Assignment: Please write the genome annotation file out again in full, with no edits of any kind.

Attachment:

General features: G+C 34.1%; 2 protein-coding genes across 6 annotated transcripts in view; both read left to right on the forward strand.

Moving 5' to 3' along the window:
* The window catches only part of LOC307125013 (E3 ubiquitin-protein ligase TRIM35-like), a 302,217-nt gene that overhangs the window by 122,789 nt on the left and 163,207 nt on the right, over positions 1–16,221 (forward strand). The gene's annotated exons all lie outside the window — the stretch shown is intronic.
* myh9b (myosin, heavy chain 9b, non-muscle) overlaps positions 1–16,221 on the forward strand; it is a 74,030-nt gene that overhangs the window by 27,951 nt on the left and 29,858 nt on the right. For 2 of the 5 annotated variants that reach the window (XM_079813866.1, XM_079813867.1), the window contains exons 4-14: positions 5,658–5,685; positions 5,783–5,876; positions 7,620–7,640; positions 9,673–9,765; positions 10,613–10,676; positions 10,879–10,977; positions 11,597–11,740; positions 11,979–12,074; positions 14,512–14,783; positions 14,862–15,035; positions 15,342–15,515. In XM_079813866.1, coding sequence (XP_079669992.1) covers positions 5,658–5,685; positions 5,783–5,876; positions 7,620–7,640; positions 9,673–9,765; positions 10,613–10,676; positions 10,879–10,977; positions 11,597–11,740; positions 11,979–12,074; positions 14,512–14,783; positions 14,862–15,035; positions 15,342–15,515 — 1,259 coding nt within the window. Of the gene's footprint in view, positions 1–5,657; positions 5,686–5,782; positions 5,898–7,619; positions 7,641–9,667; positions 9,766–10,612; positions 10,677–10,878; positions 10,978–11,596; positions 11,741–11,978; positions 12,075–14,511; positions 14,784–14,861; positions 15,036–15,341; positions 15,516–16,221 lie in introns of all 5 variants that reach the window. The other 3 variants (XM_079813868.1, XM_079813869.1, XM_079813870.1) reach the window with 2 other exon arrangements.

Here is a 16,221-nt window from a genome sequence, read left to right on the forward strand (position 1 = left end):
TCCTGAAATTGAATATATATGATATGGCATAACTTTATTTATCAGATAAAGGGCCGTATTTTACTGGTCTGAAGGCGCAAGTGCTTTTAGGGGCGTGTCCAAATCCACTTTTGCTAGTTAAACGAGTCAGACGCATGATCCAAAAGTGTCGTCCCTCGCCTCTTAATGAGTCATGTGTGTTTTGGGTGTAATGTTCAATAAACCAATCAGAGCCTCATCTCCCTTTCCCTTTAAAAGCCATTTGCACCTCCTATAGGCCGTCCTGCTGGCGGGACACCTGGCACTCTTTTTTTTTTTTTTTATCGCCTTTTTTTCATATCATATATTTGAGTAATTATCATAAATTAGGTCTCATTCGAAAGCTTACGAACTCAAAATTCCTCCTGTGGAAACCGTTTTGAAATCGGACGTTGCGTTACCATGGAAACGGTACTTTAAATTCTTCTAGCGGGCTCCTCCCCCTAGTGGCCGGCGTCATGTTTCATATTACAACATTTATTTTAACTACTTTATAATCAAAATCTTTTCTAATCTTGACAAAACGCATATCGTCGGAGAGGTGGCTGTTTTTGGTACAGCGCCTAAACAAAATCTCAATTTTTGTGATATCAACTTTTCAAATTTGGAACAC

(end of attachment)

General features: G+C 34.1%; 2 protein-coding genes across 6 annotated transcripts in view; both read left to right on the forward strand.

Moving 5' to 3' along the window:
* The window catches only part of LOC307125013 (E3 ubiquitin-protein ligase TRIM35-like), a 302,217-nt gene that overhangs the window by 122,789 nt on the left and 163,207 nt on the right, over positions 1–16,221 (forward strand). The gene's annotated exons all lie outside the window — the stretch shown is intronic.
* myh9b (myosin, heavy chain 9b, non-muscle) overlaps positions 1–16,221 on the forward strand; it is a 74,030-nt gene that overhangs the window by 27,951 nt on the left and 29,858 nt on the right. For 2 of the 5 annotated variants that reach the window (XM_079813866.1, XM_079813867.1), the window contains exons 4-14: positions 5,658–5,685; positions 5,783–5,876; positions 7,620–7,640; positions 9,673–9,765; positions 10,613–10,676; positions 10,879–10,977; positions 11,597–11,740; positions 11,979–12,074; positions 14,512–14,783; positions 14,862–15,035; positions 15,342–15,515. In XM_079813866.1, coding sequence (XP_079669992.1) covers positions 5,658–5,685; positions 5,783–5,876; positions 7,620–7,640; positions 9,673–9,765; positions 10,613–10,676; positions 10,879–10,977; positions 11,597–11,740; positions 11,979–12,074; positions 14,512–14,783; positions 14,862–15,035; positions 15,342–15,515 — 1,259 coding nt within the window. Of the gene's footprint in view, positions 1–5,657; positions 5,686–5,782; positions 5,898–7,619; positions 7,641–9,667; positions 9,766–10,612; positions 10,677–10,878; positions 10,978–11,596; positions 11,741–11,978; positions 12,075–14,511; positions 14,784–14,861; positions 15,036–15,341; positions 15,516–16,221 lie in introns of all 5 variants that reach the window. The other 3 variants (XM_079813868.1, XM_079813869.1, XM_079813870.1) reach the window with 2 other exon arrangements.

Here is a 16,221-nt window from a genome sequence, read left to right on the forward strand (position 1 = left end):
TCCTGAAATTGAATATATATGATATGGCATAACTTTATTTATCAGATAAAGGGCCGTATTTTACTGGTCTGAAGGCGCAAGTGCTTTTAGGGGCGTGTCCAAATCCACTTTTGCTAGTTAAACGAGTCAGACGCATGATCCAAAAGTGTCGTCCCTCGCCTCTTAATGAGTCATGTGTGTTTTGGGTGTAATGTTCAATAAACCAATCAGAGCCTCATCTCCCTTTCCCTTTAAAAGCCATTTGCACCTCCTATAGGCCGTCCTGCTGGCGGGACACCTGGCACTCTTTTTTTTTTTTTTTATCGCCTTTTTTTCATATCATATATTTGAGTAATTATCATAAATTAGGTCTCATTCGAAAGCTTACGAACTCAAAATTCCTCCTGTGGAAACCGTTTTGAAATCGGACGTTGCGTTACCATGGAAACGGTACTTTAAATTCTTCTAGCGGGCTCCTCCCCCTAGTGGCCGGCGTCATGTTTCATATTACAACATTTATTTTAACTACTTTATAATCAAAATCTTTTCTAATCTTGACAAAACGCATATCGTCGGAGAGGTGGCTGTTTTTGGTACAGCGCCTAAACAAAATCTCAATTTTTGTGATATCAACTTTTCAAATTTGGAACAC